Slow and steady wins the race.
At least that’s how Calgary Flames defensive prospect Tyler Wotherspoon hopes will be the case.
The Flames have taken their time developing the 23-year-old stay-at-home defenceman ever since utilizing their second round (57th overall) draft pick on him in 2011.
Twenty-six regular season and six playoff games over three seasons and the baby steps continue.
The well-travelled rearguard was recalled by the Flames on three separate occasions this past season, donning the flaming ‘C’ for a total of 11 games.
Although disappointment could have easily set in by now, Wotherspoon appears to have instead bought into the organization's long-term outlook.
“Any time you can get up with the big club and gain that experience it helps your hockey career tremendously,” said Wotherspoon, who recorded 10 points in 53 games this season with the Flames’ American Hockey League affiliate in Stockton. “Getting those games up there gave me the confidence here to finish the season strong.”
While a best case scenario would be locking up a full-time gig with the Flames, Wotherspoon is just grateful to have an opportunity.
“That’s where we all want to be,” he said. “Down here you just need to keep working on your game to make it up there full time. To get a taste like I have been able to get just makes me want to push even harder in the off-season and to compete for a job next year.”
Preaching the patience is a virtue concept with a young developing defenceman like Wotherspoon, according to Flames coach Bob Hartley, is not only the right way but the only way to approach things.
“For a defenceman like Spooner, we have to give him time,” Hartley said. “We have an NHL defenceman there, but the question is how long is it going to take? He still has some work to do on a few parts of his game, but he’s very poised for a young player, and I think that’s a big part of being successful as a defenceman.”
The strapping 6-foot-2, 210-pound blueliner, who helped lead the Portland Winterhawks to three consecutive Western Hockey League final appearances – hoisting the Ed Chynoweth Cup in 2013 – has made a solid impression on the Flames brain trust as he steadily progresses up the team’s depth chart.
The frequent call-ups have not only provided the Flames a chance for an occasional look-see at their young blueliner but stints with the parent club have also given Wotherspoon – mainly paired with Jakub Nakladal during his brief stopovers – an opportunity to understand his own state of NHL-readiness.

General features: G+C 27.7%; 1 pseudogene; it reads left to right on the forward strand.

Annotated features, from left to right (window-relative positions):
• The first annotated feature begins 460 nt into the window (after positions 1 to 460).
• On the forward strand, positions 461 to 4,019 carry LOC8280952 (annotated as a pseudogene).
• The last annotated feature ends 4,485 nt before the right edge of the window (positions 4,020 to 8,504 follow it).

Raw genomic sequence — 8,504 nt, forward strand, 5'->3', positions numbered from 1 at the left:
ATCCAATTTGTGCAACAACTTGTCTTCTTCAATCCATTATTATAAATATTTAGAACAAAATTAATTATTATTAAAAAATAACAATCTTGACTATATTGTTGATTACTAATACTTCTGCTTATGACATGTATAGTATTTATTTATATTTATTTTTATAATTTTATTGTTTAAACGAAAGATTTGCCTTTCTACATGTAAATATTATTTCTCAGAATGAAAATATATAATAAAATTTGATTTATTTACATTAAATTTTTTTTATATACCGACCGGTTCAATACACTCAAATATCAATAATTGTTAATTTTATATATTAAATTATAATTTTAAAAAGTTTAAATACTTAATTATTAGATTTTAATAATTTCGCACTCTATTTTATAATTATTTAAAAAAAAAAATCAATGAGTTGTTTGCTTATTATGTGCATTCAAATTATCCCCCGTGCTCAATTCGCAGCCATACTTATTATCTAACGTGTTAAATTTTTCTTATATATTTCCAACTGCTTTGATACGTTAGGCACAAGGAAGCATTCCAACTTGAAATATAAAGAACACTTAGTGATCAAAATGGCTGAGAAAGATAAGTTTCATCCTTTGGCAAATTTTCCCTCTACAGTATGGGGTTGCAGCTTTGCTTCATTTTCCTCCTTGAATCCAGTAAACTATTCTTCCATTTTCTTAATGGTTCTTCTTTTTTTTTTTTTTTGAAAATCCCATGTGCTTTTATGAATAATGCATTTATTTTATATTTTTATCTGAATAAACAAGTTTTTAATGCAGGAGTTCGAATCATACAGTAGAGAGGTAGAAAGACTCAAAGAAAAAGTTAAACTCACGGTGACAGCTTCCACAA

“I have to become more aggressive and physical,” he said. “You can’t be too hesitant up there. It’s a fast, quick game. You need to take that first step to close on guys quickly and try to shut them down as quickly as possible.”
But he’s making strides.
And he’s confident that everything will naturally come together with maturity and seasoning.
“I’m still growing as a defenceman,” he said. “I just have to keep working on my all-around game. I have to work on jumping up into the play and being more offensive.”
He has demonstrated signs of transitioning from a stay-at-home to a two-way defenceman during his AHL tenure.
In 162 games over three seasons, Wotherspoon has chipped in with 43 points from the back end and owns a sound plus-13 rating.
“I feel like I have become more steady, which comes with age and experience,” he said. “You need to have the confidence to jump up into the play and I tried to work on that all season and I thought it went well.”
He also believes off-season negotiations will carry out just as smoothly.
As a pending restricted free agent, the Burnaby, B.C. native enters this summer as the lone RFA defenceman on the Flames to-do list.
“I was drafted here, I started my career here and I have a lot of good memories here,” Wotherspoon said. “There will be some talks over the next couple months and hopefully things go well.”